Few Chicago police officers who are accused of misconduct are found to be at fault, and when they are, most of them are cited for minor infractions that carry little if any punishment, a Chicago Tribune analysis found. Nearly three-fourths of the officers found to have committed some kind of wrongdoing weren’t docked any time off or received suspensions of five days or less. Police department critics and some police accountability experts say people filing complaints against the police face obstacles and long odds in getting their allegations investigated and then substantiated.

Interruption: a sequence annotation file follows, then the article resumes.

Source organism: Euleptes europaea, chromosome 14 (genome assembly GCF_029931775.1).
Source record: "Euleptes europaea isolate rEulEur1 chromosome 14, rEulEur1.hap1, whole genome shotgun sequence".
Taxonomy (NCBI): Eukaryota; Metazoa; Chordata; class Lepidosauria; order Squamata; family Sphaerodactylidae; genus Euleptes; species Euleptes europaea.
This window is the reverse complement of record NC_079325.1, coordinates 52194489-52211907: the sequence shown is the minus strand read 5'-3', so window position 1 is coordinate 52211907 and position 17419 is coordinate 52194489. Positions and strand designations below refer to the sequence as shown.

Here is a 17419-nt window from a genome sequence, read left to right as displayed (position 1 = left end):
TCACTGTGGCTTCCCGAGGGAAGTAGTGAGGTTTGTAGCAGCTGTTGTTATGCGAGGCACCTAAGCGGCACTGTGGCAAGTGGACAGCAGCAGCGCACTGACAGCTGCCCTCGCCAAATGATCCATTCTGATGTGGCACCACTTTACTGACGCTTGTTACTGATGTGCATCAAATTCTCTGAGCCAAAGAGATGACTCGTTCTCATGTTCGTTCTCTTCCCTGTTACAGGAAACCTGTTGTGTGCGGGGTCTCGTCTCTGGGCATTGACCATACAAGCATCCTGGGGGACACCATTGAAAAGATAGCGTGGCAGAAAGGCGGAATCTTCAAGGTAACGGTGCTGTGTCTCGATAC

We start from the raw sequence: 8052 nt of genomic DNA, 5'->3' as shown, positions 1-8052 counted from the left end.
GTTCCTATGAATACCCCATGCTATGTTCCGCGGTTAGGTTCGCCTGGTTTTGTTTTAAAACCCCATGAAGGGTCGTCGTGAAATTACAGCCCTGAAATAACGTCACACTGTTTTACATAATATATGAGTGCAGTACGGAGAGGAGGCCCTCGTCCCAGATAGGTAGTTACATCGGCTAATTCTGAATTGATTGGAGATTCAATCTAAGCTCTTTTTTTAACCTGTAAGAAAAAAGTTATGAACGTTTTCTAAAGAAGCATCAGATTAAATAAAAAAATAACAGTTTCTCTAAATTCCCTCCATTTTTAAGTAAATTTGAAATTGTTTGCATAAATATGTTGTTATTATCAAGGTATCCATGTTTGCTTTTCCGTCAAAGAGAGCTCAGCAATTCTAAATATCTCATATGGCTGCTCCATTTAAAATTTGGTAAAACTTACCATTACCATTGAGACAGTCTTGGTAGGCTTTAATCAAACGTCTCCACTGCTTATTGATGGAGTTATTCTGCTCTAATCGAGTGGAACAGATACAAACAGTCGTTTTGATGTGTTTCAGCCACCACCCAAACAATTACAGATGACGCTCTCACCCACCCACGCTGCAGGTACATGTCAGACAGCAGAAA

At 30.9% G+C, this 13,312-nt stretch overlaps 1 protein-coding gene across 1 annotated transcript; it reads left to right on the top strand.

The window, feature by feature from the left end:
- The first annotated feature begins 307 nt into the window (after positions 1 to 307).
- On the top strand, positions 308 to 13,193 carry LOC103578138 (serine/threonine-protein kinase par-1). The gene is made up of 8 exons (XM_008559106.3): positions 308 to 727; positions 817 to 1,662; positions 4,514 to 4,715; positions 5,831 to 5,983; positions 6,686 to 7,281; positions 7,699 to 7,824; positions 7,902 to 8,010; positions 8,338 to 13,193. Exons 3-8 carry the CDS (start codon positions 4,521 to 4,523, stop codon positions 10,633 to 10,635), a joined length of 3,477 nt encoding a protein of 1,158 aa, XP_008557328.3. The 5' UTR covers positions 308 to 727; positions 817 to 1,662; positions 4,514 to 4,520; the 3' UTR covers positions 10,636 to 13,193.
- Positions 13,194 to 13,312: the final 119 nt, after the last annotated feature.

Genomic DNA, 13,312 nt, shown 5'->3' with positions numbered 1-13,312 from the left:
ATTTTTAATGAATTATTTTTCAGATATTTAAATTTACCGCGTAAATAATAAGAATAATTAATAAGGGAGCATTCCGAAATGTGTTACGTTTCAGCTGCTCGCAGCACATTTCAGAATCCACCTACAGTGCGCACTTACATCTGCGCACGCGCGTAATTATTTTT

Nearly 60 percent of all the complaints were thrown out without being fully investigated because the alleged victims failed to sign required affidavits. What’s more, investigators won’t consider an officer’s complaint history as part of the investigation, and many of the cases come down to the word of the officer versus the accuser. In the end, very few alleged victims prevail, the analysis found. Over four years ending in mid-December 2014, investigators “sustained” a little fewer than 800 of the approximately 17,700 complaints, just over 4 percent. The sustained rate rose to about 11 percent if the thousands of people who didn’t sign the affidavit are excluded from the tally. In the relatively few cases in which officers are found at fault, about 45 percent were given a reprimand or what’s called a “violation noted,” neither of which results in any docked time for the officer.